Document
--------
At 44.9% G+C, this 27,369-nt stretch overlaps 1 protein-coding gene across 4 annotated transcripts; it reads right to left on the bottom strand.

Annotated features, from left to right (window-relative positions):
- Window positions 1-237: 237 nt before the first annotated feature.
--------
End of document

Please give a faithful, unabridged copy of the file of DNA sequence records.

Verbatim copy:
At 44.9% G+C, this 27,369-nt stretch overlaps 1 protein-coding gene across 4 annotated transcripts; it reads right to left on the bottom strand.

Annotated features, from left to right (window-relative positions):
- Window positions 1-237: 237 nt before the first annotated feature.